Ramblings & ephemera

Social capital: subcultural vs cultural

From danah boyd’s “Friendster lost steam. Is MySpace just a fad?“:

What’s at stake here is what is called “subcultural capital” by academics. It is the kind of capital that anyone can get, if you are cool enough to know that it exists and cool enough to participate. It is a counterpart to “cultural capital” which is more like hegemonic capital. That was probably a bit too obscure. Let me give an example. Opera attendance is a form of cultural capital – you are seen as having money and class and even if you think that elongated singing in foreign languages is boring, you attend because that’s what cultured people do. You need the expensive clothes, the language, the body postures, the social connects and the manners to belong. Limitations are economic and social. Rave attendance is the opposite. Anyone can get in, in theory… There are certainly hodgepodged clothes, street language and dance moves, but most folks can blend in with just a little effort. Yet, the major limitation is knowing that the rave exists. “Being in the know” is more powerful than money. You can’t buy your way into knowledge of a rave.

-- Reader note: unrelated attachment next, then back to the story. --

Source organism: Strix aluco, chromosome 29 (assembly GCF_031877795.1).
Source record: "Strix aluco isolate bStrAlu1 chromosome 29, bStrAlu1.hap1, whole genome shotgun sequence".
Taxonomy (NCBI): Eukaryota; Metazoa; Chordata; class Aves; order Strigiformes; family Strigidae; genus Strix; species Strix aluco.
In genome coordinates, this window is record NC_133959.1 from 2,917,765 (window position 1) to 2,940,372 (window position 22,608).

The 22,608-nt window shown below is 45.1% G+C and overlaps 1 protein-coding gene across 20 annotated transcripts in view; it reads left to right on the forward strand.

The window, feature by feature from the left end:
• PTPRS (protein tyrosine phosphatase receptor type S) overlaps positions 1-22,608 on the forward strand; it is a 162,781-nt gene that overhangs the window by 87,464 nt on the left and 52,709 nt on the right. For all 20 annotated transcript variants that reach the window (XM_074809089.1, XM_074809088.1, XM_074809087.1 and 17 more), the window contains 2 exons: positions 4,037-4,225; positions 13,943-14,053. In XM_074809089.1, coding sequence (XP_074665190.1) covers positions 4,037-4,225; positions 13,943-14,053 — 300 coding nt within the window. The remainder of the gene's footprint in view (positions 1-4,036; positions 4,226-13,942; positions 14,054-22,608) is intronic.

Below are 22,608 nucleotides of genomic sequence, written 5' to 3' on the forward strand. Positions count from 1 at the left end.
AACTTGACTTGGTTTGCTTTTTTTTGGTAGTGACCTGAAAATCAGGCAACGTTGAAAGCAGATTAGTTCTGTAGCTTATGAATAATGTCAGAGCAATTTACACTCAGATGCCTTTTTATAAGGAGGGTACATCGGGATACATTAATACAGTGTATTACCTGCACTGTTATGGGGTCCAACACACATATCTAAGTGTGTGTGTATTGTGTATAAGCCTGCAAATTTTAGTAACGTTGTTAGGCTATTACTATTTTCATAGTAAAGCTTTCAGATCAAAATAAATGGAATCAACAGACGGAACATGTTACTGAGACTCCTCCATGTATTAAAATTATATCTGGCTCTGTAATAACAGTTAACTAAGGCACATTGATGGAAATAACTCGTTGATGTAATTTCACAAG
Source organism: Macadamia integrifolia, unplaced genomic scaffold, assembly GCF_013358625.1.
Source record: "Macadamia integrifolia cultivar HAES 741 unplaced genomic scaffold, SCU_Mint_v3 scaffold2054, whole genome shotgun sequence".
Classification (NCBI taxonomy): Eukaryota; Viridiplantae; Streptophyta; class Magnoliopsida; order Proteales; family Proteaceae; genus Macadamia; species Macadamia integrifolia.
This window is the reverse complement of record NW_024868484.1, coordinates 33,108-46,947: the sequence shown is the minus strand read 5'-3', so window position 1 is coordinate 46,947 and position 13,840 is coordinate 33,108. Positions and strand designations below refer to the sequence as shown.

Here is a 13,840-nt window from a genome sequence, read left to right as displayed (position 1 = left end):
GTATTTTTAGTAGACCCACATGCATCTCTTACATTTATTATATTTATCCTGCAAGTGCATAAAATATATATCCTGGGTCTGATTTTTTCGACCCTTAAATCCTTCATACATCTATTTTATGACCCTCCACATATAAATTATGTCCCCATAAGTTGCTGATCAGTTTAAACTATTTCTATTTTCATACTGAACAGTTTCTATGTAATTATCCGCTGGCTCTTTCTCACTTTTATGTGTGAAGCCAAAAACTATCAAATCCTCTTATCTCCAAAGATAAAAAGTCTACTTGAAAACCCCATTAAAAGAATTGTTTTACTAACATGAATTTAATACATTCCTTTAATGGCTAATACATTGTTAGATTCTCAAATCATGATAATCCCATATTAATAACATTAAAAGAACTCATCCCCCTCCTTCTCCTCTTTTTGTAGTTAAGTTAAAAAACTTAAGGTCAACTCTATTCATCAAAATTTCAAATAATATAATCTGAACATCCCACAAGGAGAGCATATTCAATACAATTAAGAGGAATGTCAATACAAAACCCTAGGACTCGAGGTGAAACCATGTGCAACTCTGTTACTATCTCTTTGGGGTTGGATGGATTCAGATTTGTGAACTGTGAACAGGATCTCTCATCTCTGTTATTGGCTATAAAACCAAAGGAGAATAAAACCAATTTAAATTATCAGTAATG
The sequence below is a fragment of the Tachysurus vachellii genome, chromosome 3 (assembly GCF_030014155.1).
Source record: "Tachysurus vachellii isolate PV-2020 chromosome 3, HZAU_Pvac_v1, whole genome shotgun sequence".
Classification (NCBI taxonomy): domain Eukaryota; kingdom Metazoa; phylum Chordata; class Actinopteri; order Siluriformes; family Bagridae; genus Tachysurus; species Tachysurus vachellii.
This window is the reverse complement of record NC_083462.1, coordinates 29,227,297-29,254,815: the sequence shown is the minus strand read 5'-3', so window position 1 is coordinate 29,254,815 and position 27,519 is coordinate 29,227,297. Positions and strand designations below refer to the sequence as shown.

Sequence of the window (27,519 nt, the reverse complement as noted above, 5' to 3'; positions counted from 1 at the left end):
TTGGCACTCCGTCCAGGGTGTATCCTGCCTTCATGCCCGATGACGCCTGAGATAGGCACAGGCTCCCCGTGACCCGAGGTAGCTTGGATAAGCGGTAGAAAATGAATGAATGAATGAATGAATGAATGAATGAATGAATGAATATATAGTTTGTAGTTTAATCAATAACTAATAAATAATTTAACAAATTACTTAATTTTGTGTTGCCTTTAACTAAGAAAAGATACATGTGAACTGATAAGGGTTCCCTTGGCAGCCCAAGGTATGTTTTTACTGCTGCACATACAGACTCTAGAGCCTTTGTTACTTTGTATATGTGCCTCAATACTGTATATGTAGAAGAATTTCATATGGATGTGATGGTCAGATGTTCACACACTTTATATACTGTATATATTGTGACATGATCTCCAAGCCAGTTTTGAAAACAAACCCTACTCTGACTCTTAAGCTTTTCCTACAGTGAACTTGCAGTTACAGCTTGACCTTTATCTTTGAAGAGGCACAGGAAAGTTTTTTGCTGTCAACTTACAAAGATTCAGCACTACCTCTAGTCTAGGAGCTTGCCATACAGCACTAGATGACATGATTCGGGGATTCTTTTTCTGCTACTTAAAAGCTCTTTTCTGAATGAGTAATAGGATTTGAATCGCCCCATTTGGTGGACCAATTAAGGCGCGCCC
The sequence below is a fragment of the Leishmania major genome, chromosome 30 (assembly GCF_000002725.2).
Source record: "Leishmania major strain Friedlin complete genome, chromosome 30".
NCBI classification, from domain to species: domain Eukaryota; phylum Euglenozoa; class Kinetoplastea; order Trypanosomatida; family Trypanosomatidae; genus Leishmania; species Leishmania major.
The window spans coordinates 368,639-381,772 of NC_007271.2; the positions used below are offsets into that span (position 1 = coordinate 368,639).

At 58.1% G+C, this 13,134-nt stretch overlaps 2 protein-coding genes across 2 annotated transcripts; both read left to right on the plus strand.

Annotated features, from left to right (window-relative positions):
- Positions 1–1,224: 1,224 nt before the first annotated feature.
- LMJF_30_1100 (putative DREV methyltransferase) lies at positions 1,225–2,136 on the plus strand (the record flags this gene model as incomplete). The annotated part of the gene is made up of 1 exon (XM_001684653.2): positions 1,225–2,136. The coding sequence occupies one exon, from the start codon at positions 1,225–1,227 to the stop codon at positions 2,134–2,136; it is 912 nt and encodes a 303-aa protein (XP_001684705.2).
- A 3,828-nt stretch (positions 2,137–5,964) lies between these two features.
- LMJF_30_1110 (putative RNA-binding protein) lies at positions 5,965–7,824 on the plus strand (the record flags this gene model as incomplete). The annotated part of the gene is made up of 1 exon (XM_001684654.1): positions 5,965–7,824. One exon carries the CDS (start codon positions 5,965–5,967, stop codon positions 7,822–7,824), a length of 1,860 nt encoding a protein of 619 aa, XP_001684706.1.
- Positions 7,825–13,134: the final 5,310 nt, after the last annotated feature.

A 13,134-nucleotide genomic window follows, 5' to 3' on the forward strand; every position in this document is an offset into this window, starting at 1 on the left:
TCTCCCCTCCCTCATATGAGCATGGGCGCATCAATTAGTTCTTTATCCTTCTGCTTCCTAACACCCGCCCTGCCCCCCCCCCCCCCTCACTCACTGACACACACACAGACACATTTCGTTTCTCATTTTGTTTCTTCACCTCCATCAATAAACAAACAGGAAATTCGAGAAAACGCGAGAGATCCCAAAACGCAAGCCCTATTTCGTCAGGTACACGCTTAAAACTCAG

“Coolness” is about structural barriers, about the lack of universal accessibility or parsability. Structural hurdles mean people put in more effort to participate. It’s kinda like the adventure of tracking down the right parking lot to get the bus to go to the rave. The effort matters. Sure, it weeds some people out, but it makes those who participate feel all the more validated. Finding the easter egg, the cool little feature that no one knows about is exciting. Learning all of the nooks and crannies in a complex system is exhilarating. Figuring out how to hack things, having the “inside knowledge” is fabu.

Often, people don’t need simplicity – they want to feel proud of themselves for figuring something out; they want to feel the joy of exploration. This is the difference between tasks that people are required to do and social life. Social life isn’t about the easy way to do something – it’s about making meaning out of practice, about finding your own way.

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